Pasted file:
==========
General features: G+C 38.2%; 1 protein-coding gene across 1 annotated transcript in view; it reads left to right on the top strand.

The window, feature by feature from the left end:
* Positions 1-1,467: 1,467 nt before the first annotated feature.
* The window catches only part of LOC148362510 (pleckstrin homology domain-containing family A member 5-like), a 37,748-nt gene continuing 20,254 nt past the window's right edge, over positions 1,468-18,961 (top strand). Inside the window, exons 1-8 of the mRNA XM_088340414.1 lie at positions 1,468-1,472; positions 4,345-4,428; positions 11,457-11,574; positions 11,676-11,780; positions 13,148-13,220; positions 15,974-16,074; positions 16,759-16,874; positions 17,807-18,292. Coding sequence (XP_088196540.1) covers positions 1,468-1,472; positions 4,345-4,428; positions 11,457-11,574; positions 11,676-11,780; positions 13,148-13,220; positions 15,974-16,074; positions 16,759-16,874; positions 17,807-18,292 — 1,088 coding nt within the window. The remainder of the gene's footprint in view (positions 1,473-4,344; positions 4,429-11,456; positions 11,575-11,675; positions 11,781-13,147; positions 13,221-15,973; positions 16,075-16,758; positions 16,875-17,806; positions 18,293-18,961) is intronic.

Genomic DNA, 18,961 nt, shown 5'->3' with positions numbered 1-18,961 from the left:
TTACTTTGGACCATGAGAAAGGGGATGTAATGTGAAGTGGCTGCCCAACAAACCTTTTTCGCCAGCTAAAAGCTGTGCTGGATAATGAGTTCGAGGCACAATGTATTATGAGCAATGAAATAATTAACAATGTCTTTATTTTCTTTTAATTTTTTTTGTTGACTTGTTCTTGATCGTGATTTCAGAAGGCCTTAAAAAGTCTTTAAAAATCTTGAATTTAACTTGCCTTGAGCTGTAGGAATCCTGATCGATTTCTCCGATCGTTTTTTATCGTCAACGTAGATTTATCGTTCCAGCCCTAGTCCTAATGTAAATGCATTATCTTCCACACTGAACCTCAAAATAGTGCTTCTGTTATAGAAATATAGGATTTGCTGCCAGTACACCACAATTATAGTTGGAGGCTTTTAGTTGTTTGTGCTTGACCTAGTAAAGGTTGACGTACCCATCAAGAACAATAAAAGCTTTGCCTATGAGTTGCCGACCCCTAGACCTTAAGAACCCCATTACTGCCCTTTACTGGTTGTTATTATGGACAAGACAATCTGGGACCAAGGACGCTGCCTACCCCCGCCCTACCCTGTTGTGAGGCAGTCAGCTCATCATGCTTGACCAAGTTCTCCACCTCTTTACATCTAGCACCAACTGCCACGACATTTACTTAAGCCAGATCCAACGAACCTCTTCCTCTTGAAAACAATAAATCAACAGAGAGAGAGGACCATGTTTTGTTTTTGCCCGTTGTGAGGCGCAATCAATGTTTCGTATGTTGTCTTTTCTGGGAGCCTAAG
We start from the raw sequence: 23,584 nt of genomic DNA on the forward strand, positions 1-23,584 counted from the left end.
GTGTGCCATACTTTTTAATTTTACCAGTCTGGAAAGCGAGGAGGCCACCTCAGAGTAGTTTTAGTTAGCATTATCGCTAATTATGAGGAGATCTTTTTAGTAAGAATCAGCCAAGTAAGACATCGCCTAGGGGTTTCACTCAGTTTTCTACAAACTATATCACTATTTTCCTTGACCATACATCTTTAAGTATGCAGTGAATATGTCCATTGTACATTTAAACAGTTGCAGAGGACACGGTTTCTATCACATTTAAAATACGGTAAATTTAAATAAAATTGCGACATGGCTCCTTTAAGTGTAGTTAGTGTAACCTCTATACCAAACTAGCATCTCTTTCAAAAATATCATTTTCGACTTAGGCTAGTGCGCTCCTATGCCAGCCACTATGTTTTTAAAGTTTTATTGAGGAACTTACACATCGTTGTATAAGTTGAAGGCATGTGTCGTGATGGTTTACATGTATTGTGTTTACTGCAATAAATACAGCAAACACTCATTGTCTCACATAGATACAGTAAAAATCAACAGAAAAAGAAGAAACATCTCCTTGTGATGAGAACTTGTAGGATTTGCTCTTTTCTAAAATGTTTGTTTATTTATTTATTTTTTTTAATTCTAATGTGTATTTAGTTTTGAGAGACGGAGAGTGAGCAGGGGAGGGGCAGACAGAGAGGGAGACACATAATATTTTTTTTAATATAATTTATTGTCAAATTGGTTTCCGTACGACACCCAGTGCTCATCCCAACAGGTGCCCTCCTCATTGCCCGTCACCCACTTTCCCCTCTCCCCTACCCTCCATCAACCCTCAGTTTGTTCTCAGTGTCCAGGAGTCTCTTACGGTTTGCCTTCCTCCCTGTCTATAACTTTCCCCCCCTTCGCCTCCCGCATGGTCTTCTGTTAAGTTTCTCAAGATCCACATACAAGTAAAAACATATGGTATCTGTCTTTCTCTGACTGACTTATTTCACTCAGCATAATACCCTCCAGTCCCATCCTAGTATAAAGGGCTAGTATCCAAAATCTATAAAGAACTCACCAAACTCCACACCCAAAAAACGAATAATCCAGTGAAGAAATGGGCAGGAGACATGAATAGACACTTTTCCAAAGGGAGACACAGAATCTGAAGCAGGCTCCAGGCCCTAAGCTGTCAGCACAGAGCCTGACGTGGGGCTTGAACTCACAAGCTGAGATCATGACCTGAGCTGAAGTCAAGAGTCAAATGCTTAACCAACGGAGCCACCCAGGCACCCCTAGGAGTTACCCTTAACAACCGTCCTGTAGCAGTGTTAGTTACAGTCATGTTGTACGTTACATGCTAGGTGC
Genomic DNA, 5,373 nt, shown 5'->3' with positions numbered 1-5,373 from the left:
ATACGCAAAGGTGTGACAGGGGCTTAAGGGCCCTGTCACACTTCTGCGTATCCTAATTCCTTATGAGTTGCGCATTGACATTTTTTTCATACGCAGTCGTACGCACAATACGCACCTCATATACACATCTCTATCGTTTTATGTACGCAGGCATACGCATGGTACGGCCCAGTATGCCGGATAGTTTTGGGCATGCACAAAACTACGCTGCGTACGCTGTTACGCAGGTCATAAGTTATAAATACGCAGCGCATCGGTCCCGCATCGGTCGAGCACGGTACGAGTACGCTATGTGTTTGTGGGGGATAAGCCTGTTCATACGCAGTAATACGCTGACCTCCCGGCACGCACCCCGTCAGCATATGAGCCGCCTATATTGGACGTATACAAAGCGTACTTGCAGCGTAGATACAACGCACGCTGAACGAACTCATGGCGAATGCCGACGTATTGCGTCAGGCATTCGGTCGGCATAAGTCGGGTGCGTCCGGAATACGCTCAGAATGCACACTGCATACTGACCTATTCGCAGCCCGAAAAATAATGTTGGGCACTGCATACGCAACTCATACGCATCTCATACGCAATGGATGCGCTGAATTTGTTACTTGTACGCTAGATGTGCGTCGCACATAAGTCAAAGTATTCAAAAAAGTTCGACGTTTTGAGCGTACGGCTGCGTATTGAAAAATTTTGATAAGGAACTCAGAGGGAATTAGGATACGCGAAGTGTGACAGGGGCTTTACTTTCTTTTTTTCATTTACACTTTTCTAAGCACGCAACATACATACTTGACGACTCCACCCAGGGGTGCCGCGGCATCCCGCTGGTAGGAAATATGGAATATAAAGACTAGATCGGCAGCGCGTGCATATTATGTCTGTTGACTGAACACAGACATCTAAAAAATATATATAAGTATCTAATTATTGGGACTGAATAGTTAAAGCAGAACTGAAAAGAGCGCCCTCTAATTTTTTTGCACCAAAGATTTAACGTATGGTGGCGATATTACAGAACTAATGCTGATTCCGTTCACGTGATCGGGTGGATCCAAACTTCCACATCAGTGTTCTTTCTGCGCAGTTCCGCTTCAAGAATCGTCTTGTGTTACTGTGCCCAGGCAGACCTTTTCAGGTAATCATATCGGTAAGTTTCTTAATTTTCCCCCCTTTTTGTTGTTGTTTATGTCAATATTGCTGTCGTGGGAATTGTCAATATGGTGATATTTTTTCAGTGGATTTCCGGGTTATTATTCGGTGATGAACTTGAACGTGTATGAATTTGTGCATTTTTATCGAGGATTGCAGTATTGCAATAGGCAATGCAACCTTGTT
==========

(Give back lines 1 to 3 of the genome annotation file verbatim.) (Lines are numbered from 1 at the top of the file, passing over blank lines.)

General features: G+C 38.2%; 1 protein-coding gene across 1 annotated transcript in view; it reads left to right on the top strand.

The window, feature by feature from the left end:
* Positions 1-1,467: 1,467 nt before the first annotated feature.